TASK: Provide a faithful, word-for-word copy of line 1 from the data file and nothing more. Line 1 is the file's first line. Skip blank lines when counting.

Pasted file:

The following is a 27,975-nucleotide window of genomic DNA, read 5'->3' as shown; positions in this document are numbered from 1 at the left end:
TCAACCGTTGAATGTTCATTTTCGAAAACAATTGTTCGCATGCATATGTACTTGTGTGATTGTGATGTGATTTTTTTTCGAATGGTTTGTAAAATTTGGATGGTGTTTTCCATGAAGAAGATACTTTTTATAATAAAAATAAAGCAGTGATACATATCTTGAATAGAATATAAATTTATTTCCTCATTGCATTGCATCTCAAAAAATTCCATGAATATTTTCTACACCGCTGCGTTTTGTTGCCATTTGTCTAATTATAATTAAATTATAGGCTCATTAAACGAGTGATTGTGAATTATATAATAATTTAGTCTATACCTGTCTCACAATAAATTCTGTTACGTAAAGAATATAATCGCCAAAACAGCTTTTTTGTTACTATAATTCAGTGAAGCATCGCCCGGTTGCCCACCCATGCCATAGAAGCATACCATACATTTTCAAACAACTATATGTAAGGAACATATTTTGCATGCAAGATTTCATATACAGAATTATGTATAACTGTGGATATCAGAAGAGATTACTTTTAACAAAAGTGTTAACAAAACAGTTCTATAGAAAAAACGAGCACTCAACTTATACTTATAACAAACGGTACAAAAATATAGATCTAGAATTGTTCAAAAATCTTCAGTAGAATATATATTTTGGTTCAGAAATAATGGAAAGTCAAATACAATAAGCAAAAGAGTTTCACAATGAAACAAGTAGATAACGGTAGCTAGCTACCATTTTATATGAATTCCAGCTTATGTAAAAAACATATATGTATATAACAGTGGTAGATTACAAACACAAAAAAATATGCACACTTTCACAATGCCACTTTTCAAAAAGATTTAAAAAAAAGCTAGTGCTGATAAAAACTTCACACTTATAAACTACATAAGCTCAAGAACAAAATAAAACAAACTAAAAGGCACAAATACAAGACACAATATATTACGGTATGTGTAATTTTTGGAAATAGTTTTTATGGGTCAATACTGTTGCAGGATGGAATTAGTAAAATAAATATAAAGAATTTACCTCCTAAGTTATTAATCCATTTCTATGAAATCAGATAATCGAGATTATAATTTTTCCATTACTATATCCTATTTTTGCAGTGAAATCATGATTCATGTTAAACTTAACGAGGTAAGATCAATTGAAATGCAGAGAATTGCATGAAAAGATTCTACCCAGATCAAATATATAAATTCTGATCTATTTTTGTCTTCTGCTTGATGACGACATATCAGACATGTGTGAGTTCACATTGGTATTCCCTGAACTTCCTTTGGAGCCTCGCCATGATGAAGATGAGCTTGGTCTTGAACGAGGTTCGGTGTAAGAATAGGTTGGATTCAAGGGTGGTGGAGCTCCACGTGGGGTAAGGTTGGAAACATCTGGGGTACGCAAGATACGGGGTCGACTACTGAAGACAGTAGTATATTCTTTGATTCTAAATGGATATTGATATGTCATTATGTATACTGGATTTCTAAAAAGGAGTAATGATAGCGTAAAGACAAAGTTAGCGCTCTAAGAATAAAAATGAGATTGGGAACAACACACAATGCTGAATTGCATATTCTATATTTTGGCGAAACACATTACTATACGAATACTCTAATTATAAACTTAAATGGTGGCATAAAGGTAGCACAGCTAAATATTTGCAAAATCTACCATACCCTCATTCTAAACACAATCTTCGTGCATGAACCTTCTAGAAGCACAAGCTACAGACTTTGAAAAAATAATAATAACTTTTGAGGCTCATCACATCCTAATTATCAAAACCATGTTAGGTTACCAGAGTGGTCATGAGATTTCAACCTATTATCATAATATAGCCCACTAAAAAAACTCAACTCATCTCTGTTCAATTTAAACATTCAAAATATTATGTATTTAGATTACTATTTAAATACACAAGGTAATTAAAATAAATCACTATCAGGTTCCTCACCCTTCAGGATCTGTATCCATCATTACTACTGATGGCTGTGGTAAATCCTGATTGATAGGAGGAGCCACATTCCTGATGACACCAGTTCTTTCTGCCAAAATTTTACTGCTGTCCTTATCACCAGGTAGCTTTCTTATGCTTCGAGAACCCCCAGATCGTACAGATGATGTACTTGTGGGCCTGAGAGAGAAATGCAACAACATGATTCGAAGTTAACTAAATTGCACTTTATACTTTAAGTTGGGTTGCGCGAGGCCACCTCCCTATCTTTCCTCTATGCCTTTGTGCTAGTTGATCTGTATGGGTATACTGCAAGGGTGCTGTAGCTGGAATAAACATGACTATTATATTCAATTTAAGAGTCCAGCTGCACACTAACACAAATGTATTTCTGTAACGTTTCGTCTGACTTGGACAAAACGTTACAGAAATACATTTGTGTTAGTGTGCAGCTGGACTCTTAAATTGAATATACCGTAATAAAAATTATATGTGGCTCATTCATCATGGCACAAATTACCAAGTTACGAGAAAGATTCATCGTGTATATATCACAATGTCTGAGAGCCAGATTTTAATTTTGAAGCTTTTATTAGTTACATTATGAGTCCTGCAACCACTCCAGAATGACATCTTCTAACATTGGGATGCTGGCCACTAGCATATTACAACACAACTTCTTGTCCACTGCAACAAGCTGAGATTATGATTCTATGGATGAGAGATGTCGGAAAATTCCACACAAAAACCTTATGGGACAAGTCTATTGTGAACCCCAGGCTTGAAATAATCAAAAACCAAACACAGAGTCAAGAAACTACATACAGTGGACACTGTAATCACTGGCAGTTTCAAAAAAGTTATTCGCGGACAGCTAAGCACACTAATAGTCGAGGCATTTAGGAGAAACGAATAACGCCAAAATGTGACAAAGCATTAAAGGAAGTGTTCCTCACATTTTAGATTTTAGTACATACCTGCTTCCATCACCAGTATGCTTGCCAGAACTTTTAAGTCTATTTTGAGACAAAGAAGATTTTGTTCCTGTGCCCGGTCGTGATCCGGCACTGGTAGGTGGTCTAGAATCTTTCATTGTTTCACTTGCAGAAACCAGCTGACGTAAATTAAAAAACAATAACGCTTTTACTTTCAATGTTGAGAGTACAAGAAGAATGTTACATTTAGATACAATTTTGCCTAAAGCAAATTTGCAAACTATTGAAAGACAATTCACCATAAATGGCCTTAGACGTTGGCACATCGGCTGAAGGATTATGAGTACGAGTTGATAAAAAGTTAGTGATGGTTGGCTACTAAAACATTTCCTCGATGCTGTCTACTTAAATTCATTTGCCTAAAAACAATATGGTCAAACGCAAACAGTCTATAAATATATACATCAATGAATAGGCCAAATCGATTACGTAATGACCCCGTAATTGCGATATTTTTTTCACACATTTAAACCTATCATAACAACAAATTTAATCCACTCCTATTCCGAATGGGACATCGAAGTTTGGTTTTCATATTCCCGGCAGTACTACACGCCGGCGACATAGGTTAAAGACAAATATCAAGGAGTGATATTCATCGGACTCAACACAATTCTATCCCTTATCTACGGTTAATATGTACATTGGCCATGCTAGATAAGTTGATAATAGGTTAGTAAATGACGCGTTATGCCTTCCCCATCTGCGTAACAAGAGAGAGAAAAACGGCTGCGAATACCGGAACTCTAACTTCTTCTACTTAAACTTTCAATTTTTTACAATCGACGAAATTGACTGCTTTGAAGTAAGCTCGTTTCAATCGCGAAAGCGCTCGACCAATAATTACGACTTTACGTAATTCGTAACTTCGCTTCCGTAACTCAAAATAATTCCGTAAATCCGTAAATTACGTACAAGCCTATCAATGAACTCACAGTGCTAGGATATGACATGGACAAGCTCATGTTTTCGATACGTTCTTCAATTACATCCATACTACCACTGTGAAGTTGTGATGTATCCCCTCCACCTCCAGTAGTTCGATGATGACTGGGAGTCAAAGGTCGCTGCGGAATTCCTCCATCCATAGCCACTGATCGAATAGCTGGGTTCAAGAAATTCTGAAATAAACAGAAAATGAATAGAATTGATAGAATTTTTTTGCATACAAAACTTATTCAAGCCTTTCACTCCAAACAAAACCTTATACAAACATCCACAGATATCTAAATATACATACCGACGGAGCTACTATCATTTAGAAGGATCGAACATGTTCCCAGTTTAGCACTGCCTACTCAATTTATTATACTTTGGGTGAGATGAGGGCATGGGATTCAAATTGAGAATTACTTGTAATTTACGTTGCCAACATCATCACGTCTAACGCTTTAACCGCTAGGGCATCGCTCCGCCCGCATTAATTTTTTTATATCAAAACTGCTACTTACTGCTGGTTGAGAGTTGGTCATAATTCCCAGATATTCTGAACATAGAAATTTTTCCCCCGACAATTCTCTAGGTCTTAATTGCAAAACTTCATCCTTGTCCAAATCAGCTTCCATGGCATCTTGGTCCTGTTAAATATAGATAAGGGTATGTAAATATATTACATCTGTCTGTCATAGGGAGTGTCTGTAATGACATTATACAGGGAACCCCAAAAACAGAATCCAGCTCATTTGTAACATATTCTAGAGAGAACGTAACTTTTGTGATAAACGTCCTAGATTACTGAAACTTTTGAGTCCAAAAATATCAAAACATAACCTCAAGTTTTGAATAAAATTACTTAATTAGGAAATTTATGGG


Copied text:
The following is a 27,975-nucleotide window of genomic DNA, read 5'->3' as shown; positions in this document are numbered from 1 at the left end: